There’s no shame in wanting marriage and desiring to serve your husband and family, but if that is not an option for you right now, there’s other ways to achieve purpose for now.

And even if you are married, if you have the time and opportunity to do more, I‘ve got you as well…


It starts with knowing what you’re good at, understanding your gifts, identifying what skills you’re willing to learn and aligning that with a need you have identified in society.

This is not always an easy process, especially if you’re a multi-passionate woman who has many abilities and ideas. That’s why it’s important to do the work to pinpoint your priorities and work towards your purpose.

No risk, no reward.

Have you been playing it too safe?

When’s the last time you took a chance on yourself? I mean REALLY pushed the boat out to try something different?

It’s in the unknown where you will find the biggest pay-off. Why? Because if you knew all there is to know, you’d be living your purpose and therefore living the dream already!

And I believe deep down you have a dream. I mean, don’t we all?

Yes you may have seen some dreams come true already, but while you live there’s so much more for you. You just have to be willing to go get it. Reach that target, hit that milestone, do that thing…

So I’ll ask you again… Have you been playing it too safe?

Maybe playing it safe is not the problem, maybe you lack direction or consistency?

If any of these factors have been a barrier between you and your purpose, I believe today is the day you can shift that.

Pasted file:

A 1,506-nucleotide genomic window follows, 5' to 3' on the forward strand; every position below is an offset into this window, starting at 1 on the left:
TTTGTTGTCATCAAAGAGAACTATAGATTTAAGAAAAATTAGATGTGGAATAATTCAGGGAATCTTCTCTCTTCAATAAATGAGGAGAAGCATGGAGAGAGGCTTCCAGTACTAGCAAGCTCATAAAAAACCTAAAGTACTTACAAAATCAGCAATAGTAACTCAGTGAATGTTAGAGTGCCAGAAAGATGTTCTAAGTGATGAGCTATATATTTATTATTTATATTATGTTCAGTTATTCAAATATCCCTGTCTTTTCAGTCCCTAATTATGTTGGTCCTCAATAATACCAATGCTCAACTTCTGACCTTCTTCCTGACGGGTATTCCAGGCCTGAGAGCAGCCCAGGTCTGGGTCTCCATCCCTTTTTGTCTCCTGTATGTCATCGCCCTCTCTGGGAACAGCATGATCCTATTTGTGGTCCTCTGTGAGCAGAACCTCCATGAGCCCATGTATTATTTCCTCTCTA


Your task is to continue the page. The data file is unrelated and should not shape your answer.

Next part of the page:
It’s called ‘FIND YOUR UNIQUE PURPOSE,’ a workbook I designed to help women just like you to overcome their mental blockages, anxieties and perceived limitations.

What you get 💥:

✅ A 32 page workbook (digital download)

✅ A BONUS pack of productivity organisers

✅ A 7 day money back guarantee


* System to find your unique purpose

* Save hundreds of soul-searching hours

* Identify your natural abilities and passions

* Identify your spiritual gifts (as found in the Bible)

* Explore options to utilise gifts and talents

* Set effective goals to express your purpose immediately 

* Only takes a few hours to complete

* Will help anyone who feels STUCK in life or business


Black Slave Gender Roles: How They Were Changed by Emancipation by: Caile Morris

Men, Women & Gender by: Jennifer Hallam


How Victorian “Bachelor Girls” Revolutionized America’s View of Single Women by: Karen Lee

Female Labor Workforce Participation: The Origin of Black and White Differences, 1970 and 1980.